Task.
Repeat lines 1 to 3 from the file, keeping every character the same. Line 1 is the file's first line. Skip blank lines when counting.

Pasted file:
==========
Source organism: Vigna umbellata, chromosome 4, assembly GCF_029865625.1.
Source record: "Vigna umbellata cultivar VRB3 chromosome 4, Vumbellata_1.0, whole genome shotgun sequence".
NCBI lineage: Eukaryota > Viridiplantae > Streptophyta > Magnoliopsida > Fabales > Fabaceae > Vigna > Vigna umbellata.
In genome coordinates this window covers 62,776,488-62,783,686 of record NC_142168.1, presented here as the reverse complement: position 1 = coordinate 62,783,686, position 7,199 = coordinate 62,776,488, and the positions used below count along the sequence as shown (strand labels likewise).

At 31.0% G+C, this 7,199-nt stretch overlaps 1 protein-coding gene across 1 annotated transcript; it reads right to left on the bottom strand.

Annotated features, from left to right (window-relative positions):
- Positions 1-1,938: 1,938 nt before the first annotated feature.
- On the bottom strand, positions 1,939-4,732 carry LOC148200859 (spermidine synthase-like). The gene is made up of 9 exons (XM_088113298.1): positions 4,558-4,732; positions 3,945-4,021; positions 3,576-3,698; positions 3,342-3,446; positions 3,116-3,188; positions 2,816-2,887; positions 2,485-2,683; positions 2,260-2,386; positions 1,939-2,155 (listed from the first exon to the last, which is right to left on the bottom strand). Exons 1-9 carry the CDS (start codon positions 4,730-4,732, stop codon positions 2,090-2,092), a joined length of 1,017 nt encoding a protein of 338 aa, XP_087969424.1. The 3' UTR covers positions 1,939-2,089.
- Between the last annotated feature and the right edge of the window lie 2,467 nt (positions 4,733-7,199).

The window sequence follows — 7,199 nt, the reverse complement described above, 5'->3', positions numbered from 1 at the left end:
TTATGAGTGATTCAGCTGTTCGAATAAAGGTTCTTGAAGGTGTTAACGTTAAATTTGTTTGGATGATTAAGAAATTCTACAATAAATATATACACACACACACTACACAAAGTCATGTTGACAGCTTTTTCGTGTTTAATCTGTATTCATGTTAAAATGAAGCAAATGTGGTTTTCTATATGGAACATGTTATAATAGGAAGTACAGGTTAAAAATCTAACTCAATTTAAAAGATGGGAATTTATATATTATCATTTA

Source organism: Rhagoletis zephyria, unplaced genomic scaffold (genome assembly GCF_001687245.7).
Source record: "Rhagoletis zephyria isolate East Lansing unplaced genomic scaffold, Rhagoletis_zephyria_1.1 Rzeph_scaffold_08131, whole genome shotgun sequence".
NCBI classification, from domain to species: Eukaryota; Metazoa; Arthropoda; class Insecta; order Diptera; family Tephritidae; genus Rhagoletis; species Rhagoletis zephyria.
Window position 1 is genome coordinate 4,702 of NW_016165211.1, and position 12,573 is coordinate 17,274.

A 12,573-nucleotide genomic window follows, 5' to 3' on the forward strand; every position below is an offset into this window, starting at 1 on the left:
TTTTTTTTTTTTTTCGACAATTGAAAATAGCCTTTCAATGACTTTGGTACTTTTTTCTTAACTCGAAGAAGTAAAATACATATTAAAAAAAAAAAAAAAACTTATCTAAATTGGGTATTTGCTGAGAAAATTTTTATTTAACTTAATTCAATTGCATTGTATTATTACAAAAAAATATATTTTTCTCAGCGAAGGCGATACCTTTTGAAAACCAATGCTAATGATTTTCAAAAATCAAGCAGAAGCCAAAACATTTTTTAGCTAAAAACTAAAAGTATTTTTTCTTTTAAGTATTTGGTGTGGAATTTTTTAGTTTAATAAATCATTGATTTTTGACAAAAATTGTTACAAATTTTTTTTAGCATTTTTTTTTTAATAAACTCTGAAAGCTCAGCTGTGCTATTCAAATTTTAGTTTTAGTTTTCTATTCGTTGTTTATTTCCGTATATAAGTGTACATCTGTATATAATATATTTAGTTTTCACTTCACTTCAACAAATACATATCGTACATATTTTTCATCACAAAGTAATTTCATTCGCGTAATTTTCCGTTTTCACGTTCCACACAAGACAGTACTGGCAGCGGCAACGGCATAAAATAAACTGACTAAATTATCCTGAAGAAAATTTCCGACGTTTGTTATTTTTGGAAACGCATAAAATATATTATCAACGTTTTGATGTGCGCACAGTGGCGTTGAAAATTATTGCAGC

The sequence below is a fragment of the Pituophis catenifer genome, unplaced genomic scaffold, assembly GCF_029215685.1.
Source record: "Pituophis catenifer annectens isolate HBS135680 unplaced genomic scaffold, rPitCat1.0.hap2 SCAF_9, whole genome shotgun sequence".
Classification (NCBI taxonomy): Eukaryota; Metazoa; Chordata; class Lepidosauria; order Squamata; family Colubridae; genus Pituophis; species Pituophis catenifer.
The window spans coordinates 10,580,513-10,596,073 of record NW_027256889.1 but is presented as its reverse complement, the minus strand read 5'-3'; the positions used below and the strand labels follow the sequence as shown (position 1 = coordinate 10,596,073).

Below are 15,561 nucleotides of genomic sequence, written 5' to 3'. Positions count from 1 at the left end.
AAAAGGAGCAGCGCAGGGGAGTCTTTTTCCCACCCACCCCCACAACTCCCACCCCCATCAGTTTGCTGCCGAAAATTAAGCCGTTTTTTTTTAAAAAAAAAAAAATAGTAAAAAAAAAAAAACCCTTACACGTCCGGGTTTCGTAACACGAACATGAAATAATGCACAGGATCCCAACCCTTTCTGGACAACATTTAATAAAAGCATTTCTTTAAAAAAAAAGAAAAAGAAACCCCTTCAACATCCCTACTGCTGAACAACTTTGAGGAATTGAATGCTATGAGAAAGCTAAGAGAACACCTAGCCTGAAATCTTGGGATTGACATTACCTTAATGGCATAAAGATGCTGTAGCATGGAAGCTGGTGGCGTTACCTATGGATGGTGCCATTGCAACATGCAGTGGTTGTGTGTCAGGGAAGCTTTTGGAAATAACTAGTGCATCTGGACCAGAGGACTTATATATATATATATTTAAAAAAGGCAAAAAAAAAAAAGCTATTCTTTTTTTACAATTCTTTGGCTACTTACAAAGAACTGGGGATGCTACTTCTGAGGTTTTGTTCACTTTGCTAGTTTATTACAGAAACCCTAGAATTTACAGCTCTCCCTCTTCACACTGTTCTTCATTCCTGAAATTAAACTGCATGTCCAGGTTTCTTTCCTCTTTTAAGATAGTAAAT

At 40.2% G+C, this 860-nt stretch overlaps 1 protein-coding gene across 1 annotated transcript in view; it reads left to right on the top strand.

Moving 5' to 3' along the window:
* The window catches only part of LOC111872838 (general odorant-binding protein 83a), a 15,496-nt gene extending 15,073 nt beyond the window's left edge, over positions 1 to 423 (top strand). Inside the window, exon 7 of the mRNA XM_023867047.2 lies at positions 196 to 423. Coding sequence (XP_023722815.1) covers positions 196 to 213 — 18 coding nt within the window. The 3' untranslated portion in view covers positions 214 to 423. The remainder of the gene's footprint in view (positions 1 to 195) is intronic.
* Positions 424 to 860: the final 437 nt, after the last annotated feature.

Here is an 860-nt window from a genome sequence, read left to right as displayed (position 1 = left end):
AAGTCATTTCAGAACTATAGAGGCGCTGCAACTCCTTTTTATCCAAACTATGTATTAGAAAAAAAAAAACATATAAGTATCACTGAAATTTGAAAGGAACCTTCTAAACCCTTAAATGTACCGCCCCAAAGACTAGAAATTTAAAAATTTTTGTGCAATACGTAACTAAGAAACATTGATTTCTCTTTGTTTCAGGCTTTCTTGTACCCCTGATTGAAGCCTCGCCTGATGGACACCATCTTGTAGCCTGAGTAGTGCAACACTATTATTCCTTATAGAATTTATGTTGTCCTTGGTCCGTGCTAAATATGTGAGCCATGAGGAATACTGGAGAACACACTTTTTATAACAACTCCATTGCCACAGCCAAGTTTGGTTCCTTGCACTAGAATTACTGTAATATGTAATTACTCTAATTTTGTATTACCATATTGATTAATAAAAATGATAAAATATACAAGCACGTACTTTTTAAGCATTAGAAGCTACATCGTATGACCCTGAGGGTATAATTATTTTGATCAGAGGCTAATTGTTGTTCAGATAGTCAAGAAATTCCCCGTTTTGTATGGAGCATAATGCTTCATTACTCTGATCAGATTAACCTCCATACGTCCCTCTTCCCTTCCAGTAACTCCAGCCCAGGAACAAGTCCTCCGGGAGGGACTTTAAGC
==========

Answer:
Source organism: Vigna umbellata, chromosome 4, assembly GCF_029865625.1.
Source record: "Vigna umbellata cultivar VRB3 chromosome 4, Vumbellata_1.0, whole genome shotgun sequence".
NCBI lineage: Eukaryota > Viridiplantae > Streptophyta > Magnoliopsida > Fabales > Fabaceae > Vigna > Vigna umbellata.